Dates Nuts Honey Balls

Boy: «Why is the food cold and bland?»
Dad: «Because your mother put her heart and soul into it.»

The quote about food aside, after trying out some Fruit Bio Powerballs consisting of dates, nuts and cocos flakes, I tried to recreate the recipe. Given that I did not have cocos flakes and needed additional «glue» to hold it together, I used honey. So essentially, it’s these dates nuts honey snacks grounded in ball form.

Just hack nuts and dates (can be quickly done with a bend knife). Mix. Add salt and (if desired) pepper.

Mix in honey (used rather thick one) and knead it until you have a stick mass. Latex gloves were very useful here. Once the mass is evenly mixed, just form small balls out of the material by using the palms of your hands. Then roll them in finely hacked nuts.

You see an image of the main materials below (well, except the dates).

For packaging, aluminum foil works very well.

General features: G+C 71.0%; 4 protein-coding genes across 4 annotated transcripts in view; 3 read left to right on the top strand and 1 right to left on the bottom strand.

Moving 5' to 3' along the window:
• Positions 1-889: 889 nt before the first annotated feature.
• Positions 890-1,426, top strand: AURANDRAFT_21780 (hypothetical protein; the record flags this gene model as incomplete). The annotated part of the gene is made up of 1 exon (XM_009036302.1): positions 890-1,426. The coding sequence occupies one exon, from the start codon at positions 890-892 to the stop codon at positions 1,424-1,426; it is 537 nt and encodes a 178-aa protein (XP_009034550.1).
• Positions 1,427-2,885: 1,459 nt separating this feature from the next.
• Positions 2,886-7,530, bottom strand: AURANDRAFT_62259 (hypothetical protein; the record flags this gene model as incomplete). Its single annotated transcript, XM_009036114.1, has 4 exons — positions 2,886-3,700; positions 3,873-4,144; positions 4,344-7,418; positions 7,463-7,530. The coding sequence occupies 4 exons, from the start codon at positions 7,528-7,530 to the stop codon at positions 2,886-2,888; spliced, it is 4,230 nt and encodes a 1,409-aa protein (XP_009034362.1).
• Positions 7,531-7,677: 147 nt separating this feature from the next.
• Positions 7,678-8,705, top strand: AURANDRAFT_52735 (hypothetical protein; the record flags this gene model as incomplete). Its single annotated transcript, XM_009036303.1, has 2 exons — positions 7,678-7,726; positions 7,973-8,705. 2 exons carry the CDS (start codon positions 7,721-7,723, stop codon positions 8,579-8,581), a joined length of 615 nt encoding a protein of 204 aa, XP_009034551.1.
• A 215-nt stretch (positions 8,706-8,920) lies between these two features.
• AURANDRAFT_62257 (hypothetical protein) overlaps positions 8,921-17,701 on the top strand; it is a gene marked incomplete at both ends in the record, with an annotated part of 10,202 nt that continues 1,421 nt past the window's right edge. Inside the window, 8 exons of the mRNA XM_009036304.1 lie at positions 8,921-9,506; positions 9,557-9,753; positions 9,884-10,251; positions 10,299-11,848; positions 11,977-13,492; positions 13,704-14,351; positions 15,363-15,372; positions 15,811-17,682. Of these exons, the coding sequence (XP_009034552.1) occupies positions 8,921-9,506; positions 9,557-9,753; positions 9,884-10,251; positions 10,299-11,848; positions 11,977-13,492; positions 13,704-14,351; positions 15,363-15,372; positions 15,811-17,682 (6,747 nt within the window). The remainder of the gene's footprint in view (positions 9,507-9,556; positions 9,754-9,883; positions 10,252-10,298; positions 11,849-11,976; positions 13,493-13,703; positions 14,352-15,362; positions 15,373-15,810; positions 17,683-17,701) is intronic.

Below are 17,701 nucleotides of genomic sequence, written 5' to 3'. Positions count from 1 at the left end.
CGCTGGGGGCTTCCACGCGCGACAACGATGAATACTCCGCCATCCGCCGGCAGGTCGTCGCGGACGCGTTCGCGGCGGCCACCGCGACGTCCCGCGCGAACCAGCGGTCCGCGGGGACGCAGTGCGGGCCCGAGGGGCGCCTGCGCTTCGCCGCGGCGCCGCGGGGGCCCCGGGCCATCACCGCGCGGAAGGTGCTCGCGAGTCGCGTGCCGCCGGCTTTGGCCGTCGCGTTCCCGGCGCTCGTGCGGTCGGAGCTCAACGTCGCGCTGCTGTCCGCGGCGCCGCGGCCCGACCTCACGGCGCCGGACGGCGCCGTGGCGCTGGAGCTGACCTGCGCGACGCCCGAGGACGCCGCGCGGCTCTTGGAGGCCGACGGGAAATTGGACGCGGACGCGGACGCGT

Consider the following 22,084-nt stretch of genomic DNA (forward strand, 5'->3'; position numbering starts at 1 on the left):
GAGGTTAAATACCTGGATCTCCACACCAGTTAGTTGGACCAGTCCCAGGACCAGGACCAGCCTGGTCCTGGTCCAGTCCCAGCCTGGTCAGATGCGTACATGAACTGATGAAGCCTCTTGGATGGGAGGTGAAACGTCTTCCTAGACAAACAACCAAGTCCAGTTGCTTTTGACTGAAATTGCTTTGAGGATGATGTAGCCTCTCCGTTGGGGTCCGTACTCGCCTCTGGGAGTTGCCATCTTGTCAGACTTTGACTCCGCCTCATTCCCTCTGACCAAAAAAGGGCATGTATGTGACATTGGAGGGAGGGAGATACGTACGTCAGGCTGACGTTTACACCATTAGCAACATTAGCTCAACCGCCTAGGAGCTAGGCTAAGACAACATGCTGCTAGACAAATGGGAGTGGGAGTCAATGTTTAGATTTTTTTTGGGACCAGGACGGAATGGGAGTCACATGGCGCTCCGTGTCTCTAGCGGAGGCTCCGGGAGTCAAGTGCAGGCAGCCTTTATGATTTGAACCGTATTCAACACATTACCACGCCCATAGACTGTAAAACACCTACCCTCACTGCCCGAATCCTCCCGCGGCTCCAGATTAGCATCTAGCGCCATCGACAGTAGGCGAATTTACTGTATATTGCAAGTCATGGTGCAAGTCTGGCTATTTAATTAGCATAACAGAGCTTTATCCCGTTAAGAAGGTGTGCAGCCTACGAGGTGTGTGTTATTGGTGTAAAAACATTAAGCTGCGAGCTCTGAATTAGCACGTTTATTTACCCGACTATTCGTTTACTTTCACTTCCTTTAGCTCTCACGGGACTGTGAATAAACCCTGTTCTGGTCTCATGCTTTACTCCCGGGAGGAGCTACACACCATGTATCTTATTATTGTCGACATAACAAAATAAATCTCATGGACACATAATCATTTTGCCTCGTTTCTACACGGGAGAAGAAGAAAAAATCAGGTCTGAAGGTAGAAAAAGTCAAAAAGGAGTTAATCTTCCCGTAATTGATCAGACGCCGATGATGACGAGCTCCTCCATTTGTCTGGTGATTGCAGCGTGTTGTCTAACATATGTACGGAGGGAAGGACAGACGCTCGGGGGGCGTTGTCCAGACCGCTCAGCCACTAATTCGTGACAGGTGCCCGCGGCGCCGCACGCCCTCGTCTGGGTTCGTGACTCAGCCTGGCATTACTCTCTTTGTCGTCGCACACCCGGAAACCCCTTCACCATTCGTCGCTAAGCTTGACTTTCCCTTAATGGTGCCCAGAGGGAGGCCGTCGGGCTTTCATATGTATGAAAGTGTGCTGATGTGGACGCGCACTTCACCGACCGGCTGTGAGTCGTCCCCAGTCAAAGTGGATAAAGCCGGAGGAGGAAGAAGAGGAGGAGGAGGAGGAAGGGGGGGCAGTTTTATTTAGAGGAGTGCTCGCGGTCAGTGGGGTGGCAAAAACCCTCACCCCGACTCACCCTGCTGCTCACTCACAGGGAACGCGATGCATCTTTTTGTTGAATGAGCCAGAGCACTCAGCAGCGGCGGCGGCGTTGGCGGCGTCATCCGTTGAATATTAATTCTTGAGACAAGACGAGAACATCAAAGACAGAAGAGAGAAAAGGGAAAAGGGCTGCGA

You end up with small, easily transportable snacks. And given the ingredients, they are … well, they contains lots of kcals, but at least it’s mostly healthy.

BTW, if you buy similar dates-based balls, it pays to look at the ingredients. As someone once said, avoid food with more than three ingredients. The package that inspired me to do these balls did contain only three — dates, nuts and cocos flakes — so they were likely okay. But I did find «energy balls» on Amazon — each ball has the equivalent of a cup of coffee. And those did contain date syrup combined with a blend of different proteins (pea, rice, hemp), and a few other ingredients (acai, acerola, guarana, lucuma, maca, sunflower lecithin, yacon, guarana, germinated quinoa, germinated flaxseed). While those ingredients are from «certified organic cultivation», it doesn’t sound like a wholesome product. Especially the syrup and the protein blend. Of interest were also the ingredients which were not marked as from «certified organic cultivation» — humectant glycerin and natural flavor cherry. «Natural» flavor might sound «natural», but I am pretty sure it has nothing to do with actual cherries. They did point out their eco-seals, though — somewhat confirming my distrust of both these eco-seals and the company.

So yeah, probably better to make them yourself. Hmm, and they do taste well. 🙂